A school bus driver might share a common fate with an umpire in a World Series game.
The public never really notices them until something goes wrong. Apple Bus Co. flew under the radar in recent months as public attention was focused on other aspects of the St. Joseph School District, but all that changed after a Board of Education meeting earlier this week.
Board President Seth Wright outlined a series of concerns about the performance of Apple Bus, the company hired to handle the transport of students to St. Joseph public schools. Wright aired concerns about buses not showing up at their destination on time, buses not showing up at all and the wrong bus being sent to pick up students.
Maybe everyone should have seen this coming in May, when the Teamsters union organized a demonstration to show support for Apple Bus drivers receiving higher wages. The union involvement seemed to portend some troubles after the district contracted with Apple to operate special education transportation services that had once been run in-house.
Apple Bus President Mike Oyster, in a letter addressed to the school board, referenced the ripple effect of expanded special education service but also pointed to broader hiring difficulties as a factor in the recent problems.
The situation has some parallels to the ill-fated switch to Opaa!, another third-party company, to take over food services for the district during the Fred Czerwonka era. This went over like a lead balloon, and the board eventually retreated and decided to hand the reins of food service back to district employees.
With busing, a similar reversal is unnecessary. The district has a compelling interest to outsource noncore functions in order to focus on academics. This was the case with food service in 2015, and it’s the case with busing today.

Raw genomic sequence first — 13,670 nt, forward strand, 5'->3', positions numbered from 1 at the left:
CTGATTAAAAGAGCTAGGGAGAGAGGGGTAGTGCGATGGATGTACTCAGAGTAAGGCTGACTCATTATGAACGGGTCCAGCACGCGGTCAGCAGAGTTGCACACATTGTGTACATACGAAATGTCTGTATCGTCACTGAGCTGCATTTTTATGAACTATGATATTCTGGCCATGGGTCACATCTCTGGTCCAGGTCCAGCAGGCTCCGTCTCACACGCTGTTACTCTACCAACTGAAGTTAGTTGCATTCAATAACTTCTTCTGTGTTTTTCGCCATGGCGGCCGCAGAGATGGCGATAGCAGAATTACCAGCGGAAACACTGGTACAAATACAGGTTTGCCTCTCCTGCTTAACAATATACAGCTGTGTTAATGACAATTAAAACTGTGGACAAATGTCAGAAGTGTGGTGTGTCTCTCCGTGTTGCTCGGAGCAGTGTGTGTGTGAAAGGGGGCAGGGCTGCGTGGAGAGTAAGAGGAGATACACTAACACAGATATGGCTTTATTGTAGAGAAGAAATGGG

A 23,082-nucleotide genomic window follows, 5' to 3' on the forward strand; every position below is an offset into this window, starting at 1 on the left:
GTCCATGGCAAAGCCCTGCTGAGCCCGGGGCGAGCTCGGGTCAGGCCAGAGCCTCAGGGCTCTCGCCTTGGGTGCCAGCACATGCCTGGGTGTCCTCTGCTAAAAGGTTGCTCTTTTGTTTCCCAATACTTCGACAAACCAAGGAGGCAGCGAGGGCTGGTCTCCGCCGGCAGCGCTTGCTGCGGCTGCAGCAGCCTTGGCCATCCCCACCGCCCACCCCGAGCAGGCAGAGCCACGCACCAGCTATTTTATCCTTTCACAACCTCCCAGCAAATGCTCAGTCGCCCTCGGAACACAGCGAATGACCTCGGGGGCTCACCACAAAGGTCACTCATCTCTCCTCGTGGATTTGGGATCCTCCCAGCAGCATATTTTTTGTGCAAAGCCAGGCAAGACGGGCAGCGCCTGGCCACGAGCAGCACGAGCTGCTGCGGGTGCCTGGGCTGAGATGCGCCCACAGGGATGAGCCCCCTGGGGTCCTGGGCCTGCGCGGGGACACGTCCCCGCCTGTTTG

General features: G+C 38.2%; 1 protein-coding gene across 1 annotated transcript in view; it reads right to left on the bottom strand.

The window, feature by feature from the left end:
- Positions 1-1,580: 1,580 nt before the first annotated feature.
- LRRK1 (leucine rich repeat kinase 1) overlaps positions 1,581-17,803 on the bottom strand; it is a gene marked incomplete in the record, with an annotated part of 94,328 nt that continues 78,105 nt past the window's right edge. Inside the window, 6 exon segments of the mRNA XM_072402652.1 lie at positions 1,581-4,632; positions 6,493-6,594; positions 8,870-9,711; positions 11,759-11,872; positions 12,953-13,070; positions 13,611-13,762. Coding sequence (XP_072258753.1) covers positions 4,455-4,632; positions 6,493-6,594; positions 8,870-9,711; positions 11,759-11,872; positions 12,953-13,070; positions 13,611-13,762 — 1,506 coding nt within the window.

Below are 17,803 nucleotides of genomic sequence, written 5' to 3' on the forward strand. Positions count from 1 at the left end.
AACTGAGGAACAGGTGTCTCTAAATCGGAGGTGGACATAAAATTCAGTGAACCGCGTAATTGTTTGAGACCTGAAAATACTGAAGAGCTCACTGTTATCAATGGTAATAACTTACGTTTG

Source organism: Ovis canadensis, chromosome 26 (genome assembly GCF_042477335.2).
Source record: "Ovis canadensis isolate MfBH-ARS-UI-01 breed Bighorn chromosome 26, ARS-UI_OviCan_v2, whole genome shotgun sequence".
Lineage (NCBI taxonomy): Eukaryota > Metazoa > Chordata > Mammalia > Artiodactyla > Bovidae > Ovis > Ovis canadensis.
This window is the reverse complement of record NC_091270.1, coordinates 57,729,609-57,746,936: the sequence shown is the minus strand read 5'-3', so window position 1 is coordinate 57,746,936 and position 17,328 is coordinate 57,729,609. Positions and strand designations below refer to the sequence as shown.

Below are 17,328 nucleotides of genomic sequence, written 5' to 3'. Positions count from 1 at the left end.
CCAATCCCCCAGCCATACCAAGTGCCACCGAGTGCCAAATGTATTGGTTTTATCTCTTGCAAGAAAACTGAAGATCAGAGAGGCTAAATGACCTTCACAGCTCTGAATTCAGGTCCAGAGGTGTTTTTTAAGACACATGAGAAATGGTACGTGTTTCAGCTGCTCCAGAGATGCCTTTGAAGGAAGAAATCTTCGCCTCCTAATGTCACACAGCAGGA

The reality is Apple Bus was handed additional responsibility at a time of record-low unemployment. That’s a tough task. This district’s leadership is encouraged to work with this company to address performance deficiencies without losing sight of the public’s demand that the school system operate as efficiently as possible.
All this happens as a backdrop to the biggest issue facing the school district right now: a facilities review that will affect the future of the three high schools.
Student transportation remains an important and complicated task whether there are one, two or three high schools. At some point, the school board and district administration will ask voters to consider big changes, most likely expensive changes, to the future of these facilities.
It would be wise to resolve busing issues, while remaining financially responsible, before that day comes.